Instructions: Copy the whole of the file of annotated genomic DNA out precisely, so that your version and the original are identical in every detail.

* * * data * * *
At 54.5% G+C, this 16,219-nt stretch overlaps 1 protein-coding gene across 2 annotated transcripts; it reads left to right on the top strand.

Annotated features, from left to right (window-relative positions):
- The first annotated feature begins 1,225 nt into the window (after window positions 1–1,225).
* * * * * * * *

At 54.5% G+C, this 16,219-nt stretch overlaps 1 protein-coding gene across 2 annotated transcripts; it reads left to right on the top strand.

Annotated features, from left to right (window-relative positions):
- The first annotated feature begins 1,225 nt into the window (after window positions 1–1,225).